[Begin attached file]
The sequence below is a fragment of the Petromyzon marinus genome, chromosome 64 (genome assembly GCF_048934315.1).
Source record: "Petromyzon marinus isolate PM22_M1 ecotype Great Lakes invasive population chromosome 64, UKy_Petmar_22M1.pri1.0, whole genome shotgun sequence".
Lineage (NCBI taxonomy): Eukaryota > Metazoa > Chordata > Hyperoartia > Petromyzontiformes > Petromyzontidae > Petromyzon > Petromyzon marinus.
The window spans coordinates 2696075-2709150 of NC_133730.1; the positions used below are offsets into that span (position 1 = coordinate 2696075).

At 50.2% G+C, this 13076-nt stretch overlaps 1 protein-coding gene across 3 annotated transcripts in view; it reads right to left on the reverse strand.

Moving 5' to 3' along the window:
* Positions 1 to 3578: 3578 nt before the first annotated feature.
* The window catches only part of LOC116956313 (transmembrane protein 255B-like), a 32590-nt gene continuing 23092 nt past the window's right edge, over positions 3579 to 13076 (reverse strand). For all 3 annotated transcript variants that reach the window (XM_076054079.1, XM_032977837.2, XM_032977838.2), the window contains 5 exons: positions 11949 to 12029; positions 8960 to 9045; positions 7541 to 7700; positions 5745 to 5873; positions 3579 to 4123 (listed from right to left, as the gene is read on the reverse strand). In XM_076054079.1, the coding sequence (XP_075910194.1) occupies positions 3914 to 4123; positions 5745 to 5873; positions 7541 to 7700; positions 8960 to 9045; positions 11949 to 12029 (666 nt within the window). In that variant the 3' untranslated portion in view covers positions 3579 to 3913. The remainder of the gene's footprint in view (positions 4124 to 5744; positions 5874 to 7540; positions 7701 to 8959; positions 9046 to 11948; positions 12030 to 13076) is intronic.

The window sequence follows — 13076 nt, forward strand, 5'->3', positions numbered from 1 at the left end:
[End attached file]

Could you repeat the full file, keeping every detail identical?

The sequence below is a fragment of the Petromyzon marinus genome, chromosome 64 (genome assembly GCF_048934315.1).
Source record: "Petromyzon marinus isolate PM22_M1 ecotype Great Lakes invasive population chromosome 64, UKy_Petmar_22M1.pri1.0, whole genome shotgun sequence".
Lineage (NCBI taxonomy): Eukaryota > Metazoa > Chordata > Hyperoartia > Petromyzontiformes > Petromyzontidae > Petromyzon > Petromyzon marinus.
The window spans coordinates 2696075-2709150 of NC_133730.1; the positions used below are offsets into that span (position 1 = coordinate 2696075).

At 50.2% G+C, this 13076-nt stretch overlaps 1 protein-coding gene across 3 annotated transcripts in view; it reads right to left on the reverse strand.

Moving 5' to 3' along the window:
* Positions 1 to 3578: 3578 nt before the first annotated feature.
* The window catches only part of LOC116956313 (transmembrane protein 255B-like), a 32590-nt gene continuing 23092 nt past the window's right edge, over positions 3579 to 13076 (reverse strand). For all 3 annotated transcript variants that reach the window (XM_076054079.1, XM_032977837.2, XM_032977838.2), the window contains 5 exons: positions 11949 to 12029; positions 8960 to 9045; positions 7541 to 7700; positions 5745 to 5873; positions 3579 to 4123 (listed from right to left, as the gene is read on the reverse strand). In XM_076054079.1, the coding sequence (XP_075910194.1) occupies positions 3914 to 4123; positions 5745 to 5873; positions 7541 to 7700; positions 8960 to 9045; positions 11949 to 12029 (666 nt within the window). In that variant the 3' untranslated portion in view covers positions 3579 to 3913. The remainder of the gene's footprint in view (positions 4124 to 5744; positions 5874 to 7540; positions 7701 to 8959; positions 9046 to 11948; positions 12030 to 13076) is intronic.

The window sequence follows — 13076 nt, forward strand, 5'->3', positions numbered from 1 at the left end: